Interim measures may be implemented at any time during the student conduct process and may include without limitation no-contact orders, denial of privileges or associations, removal from or relocation within the residential community, changes to academic schedules, including not being permitted to attend one or more classes, cease and desist orders, a ban from campus, and/or suspension.
Violations of interim measures violate this Code and may result in further disciplinary action.
For interim measures involving complaints of sexual harassment, sexual assault, domestic violence, dating violence, and stalking see the Sexual Misconduct Policy.
For interim suspensions implemented under this Code and the Sexual Misconduct Policy, see interim suspension procedures.
Student Conduct Process
The University’s conduct process is an educational tool with two major objectives: to hold students and student groups/ organizations accountable for unacceptable behavior and to modify those behaviors deemed unacceptable by the University. The conduct process strives to address unacceptable behavior in an effort to guide students toward a greater sense of both individual and shared responsibility and toward more ethical decision making.
While the University encourages the parties to participate fully in the conduct process with regard to their case, the reporter and/or respondent may decline to participate in the conduct process. The University may however continue the process without the reporter and/or respondent’s participation, including without limitation cases in which a party has withdrawn, transferred or graduated from the University. A respondent must comply with any disciplinary measures or sanctions/corrective actions issued pursuant to the conduct process, even if the respondent has declined to participate in the process.
Upon the receipt of a complaint of misconduct under this Code, a conduct administrator or designee(s) (a trained student affairs administrator or staff member, including without limitation certain Residence Life staff) will be assigned to the case and gather information regarding the alleged misconduct in order to determine the appropriate means of resolution. This gathering of information may include without limitation meetings with or requests for statements from the parties and witnesses, and review of any related and available documents and other information. The conduct administrator or designee(s) may dismiss a complaint for a lack of sufficient information or if the alleged conduct does not fall within conduct prohibited by this Code. Absent these circumstances, the complaint will be resolved as explained below.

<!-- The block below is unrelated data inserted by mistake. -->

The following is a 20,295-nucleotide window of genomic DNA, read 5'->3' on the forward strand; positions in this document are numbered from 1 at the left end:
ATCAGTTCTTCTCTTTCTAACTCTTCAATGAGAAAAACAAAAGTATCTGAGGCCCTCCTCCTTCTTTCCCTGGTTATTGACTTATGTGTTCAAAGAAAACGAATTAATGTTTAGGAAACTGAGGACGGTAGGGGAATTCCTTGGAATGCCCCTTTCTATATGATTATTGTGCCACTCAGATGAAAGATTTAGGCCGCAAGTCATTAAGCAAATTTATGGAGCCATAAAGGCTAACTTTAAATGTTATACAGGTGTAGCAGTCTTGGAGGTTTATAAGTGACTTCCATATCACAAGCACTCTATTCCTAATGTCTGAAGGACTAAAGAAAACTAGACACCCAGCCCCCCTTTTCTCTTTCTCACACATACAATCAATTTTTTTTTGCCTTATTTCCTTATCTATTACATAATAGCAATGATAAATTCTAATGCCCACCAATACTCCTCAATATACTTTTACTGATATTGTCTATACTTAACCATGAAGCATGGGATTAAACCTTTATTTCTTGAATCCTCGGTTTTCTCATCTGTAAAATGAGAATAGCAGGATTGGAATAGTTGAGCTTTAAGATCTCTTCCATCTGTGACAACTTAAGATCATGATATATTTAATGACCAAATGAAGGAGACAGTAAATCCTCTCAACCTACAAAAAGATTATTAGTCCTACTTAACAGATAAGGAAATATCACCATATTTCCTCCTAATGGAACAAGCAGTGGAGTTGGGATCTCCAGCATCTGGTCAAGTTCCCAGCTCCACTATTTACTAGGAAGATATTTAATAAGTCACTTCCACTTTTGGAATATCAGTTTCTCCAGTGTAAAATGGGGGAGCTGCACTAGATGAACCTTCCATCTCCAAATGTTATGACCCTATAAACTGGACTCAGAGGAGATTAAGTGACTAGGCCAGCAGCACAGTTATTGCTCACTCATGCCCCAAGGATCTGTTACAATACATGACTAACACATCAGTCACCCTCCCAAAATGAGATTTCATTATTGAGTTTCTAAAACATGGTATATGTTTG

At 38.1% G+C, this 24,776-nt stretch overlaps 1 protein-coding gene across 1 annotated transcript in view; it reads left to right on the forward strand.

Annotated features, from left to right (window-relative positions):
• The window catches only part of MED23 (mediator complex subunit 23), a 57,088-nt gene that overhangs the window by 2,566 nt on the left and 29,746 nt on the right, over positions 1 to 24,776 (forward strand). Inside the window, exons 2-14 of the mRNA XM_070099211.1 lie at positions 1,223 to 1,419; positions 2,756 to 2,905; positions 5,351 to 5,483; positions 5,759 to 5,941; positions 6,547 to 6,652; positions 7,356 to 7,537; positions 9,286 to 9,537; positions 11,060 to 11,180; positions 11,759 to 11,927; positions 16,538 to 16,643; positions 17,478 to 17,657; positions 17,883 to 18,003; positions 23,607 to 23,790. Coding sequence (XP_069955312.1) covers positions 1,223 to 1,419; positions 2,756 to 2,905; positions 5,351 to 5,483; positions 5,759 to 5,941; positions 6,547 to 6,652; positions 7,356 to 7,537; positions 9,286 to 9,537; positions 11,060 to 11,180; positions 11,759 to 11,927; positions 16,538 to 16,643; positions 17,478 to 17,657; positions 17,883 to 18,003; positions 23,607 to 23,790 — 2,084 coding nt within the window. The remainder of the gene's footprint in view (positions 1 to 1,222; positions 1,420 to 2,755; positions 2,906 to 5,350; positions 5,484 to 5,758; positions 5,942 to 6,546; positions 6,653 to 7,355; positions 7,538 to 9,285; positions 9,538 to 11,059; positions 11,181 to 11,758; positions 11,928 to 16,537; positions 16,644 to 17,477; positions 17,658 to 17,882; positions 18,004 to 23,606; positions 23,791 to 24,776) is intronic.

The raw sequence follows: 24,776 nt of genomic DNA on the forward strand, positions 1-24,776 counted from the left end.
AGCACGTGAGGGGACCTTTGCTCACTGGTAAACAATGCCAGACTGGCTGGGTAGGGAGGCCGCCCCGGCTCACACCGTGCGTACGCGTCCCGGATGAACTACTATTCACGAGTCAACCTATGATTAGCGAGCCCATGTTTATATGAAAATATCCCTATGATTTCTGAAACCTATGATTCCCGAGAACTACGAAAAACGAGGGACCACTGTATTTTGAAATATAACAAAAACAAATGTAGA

Standard of Evidence
The standard of evidence required for a determination of responsibility for misconduct under this Code is a “preponderance of the evidence,” which means that it is more likely than not that the alleged misconduct occurred.
Types of Conduct Proceedings
There are three types of conduct proceedings – an agreed resolution, an administrative hearing, and a conduct board hearing except in cases for which a sanction of notification is imposed; these cases which may in the discretion of the conduct administrator or designee(s) proceed without a hearing. The conduct administrator or designee(s) will, after the initial inquiry, decide whether a case will be resolved through an administrative hearing or a conduct board hearing. In making this decision, the conduct administrator or designee(s) will consider the nature of the alleged misconduct and potential sanctions/corrective actions, the complexity of the facts, the prior disciplinary history of the respondent, and other relevant information and factors. Except in cases for which a sanction of notification is imposed and which may proceed without a hearing as described above, the respondent will be notified regarding the alleged violation(s) of the Code that are under consideration in advance of any hearing.